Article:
1. I always liked "this" too! :) 2. If "this" is a reference to the object, doesn't it make sense that the method that creates the object is also "this"? 3. It is short. 4. It isn't hard to learn or remember.
 It's certainly better than typing the class name.

 'constructor' is too long.
 'ctor' only makes sense if you have heard that term used before.

(From digitalmars.D/7701) Which the names "construct" and "destruct" would fix, IMHO. A little interesting to claim legacy reasons, for a unreleased language? --anders

Dec 17 2004
next sibling parent =?ISO-8859-1?Q?Anders_F_Bj=F6rklund?= <afb algonet.se> writes:
Ivan Senji wrote:

 1. I always liked "this" too! :)
 2. If "this" is a reference to the object, doesn't it make sense that the
 method that creates the object is also "this"?
 3.  It is short.

I think in nested constructors make sense, not sure about the otherwise.
 4.  It isn't hard to learn or remember.

The tricky one is "~this", but that exception could be learned I guess ? It's not like it's going to change, anyway ? ;-) (but if it was, my vote is on: "this"->"construct", "~this"->"destruct") --anders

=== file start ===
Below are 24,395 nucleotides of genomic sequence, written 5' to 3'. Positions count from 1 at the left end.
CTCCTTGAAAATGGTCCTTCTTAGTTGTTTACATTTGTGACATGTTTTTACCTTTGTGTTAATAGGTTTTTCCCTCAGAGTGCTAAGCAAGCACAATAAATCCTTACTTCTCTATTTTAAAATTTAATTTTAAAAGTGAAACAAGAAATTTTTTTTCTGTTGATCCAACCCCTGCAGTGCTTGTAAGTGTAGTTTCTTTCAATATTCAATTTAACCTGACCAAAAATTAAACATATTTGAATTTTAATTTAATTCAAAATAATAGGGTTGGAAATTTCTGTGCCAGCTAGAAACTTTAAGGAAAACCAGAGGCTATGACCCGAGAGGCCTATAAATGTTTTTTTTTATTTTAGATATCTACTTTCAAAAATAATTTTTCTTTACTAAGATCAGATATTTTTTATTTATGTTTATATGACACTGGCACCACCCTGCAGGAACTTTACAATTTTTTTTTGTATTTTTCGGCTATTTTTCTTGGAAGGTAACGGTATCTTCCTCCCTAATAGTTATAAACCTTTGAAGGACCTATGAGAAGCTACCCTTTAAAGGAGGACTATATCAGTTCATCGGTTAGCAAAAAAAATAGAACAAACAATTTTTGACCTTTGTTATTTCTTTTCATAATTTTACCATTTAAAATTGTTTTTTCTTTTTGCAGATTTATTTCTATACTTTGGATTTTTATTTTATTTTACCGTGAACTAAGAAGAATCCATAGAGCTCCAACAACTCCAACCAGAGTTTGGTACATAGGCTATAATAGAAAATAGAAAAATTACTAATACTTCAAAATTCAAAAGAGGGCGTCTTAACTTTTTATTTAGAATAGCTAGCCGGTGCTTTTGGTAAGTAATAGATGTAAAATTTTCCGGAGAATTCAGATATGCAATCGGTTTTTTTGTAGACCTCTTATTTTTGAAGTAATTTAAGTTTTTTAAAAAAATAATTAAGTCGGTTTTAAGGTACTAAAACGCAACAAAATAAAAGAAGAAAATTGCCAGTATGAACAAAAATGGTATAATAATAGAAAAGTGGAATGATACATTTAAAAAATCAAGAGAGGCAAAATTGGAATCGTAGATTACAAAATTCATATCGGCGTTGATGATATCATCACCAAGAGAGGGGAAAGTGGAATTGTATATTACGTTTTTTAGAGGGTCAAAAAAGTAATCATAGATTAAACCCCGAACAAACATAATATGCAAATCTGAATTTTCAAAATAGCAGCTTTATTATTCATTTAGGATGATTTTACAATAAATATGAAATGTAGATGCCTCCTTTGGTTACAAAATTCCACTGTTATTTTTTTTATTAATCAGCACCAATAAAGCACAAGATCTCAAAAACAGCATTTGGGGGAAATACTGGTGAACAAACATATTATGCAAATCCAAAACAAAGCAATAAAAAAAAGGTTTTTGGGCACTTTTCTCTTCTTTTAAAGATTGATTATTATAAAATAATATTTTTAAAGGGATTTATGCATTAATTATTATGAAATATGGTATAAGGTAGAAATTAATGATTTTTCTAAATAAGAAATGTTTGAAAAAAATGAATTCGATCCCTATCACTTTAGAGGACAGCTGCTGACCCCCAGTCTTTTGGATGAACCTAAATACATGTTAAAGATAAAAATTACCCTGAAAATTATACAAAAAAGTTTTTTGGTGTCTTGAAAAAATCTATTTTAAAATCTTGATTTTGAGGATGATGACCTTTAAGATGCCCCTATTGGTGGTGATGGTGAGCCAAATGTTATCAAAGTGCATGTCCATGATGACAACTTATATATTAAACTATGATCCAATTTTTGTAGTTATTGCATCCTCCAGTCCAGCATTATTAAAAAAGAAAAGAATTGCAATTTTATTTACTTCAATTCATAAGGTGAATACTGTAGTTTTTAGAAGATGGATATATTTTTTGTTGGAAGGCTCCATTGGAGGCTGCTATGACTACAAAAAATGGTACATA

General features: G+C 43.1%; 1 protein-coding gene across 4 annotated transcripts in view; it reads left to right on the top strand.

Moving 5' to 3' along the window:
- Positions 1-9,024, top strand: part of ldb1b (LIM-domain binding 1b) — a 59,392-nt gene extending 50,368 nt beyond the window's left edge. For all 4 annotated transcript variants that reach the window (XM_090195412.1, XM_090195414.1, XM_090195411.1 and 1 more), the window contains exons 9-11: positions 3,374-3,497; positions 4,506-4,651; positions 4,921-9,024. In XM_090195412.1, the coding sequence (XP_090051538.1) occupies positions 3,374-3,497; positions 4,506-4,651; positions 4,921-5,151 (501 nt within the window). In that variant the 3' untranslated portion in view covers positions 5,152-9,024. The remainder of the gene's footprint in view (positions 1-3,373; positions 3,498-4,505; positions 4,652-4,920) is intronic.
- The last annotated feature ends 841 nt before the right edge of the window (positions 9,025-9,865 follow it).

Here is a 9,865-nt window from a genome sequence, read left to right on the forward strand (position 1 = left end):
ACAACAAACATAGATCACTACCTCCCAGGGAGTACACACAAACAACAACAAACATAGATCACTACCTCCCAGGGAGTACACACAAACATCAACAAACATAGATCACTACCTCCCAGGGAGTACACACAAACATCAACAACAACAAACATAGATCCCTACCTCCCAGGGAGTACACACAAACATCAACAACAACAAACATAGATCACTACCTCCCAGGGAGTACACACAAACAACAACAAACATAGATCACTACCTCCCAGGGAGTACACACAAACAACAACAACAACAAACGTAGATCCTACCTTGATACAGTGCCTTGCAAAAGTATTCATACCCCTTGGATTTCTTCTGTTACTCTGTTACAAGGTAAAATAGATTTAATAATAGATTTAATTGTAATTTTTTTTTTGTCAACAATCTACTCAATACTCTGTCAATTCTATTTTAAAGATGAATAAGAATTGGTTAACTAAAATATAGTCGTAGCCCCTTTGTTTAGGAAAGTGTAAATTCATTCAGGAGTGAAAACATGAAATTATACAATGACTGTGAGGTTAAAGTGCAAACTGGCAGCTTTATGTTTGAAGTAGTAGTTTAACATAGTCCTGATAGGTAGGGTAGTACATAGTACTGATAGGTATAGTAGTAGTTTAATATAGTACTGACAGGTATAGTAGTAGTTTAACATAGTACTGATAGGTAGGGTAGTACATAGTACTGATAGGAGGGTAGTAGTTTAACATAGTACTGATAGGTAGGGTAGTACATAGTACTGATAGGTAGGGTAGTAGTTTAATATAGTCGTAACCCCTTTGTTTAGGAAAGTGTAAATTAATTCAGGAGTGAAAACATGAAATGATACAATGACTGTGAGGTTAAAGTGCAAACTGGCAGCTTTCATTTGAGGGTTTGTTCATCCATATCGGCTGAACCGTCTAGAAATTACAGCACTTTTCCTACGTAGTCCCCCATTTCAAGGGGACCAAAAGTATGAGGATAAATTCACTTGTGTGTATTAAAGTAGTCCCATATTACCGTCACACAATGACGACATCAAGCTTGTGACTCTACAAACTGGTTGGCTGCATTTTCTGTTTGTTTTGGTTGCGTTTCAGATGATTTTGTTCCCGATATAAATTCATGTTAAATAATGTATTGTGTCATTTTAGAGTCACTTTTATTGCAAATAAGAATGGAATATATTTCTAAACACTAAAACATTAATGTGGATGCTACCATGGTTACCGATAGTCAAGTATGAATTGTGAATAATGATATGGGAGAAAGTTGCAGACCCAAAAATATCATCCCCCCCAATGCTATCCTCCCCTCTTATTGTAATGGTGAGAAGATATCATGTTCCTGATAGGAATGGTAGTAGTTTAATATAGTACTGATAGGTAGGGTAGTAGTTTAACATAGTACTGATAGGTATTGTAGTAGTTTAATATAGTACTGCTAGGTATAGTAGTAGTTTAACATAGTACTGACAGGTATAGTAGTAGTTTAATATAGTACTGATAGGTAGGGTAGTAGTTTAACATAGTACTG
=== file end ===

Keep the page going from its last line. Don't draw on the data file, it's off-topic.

Dec 17 2004
prev sibling parent reply David Medlock <amedlock nospam.org> writes:
I also think this() and ~this() are clean, and unabiguous.

They are also very easy to find when reading through source because this 
is highlighted even for C++ highlighting.

Obviously ctor could be highlighted, but I really don't see an advantage 
over just using the existing keyword rather than adding another....



Ivan Senji wrote:
 "Anders F Björklund" <afb algonet.se> wrote in message
 news:cpuhd6$1v3e$1 digitaldaemon.com...
 
Lars Ivar Igesund wrote:


I guess this would lower the threshold for new programmers to use D
even more. I hope I don't get only "too late to make such a rigorous
change" ractions :-/  (It seems I guess I hope and I think a lot :-S)

Somewhat late as the discussion has been had before. No changes were made then.

Do you have any links to any interesting arguments, pro or contra? All I could find was:
I like 'this' it made sense as soon as I heard it.


1. I always liked "this" too! :) 2. If "this" is a reference to the object, doesn't it make sense that the method that creates the object is also "this"? 3. It is short. 4. It isn't hard to learn or remember.

Dec 17 2004
parent reply "Lionello Lunesu" <lionello.lunesu crystalinter.remove.com> writes:
I also think this() and ~this() are clean, and unabiguous.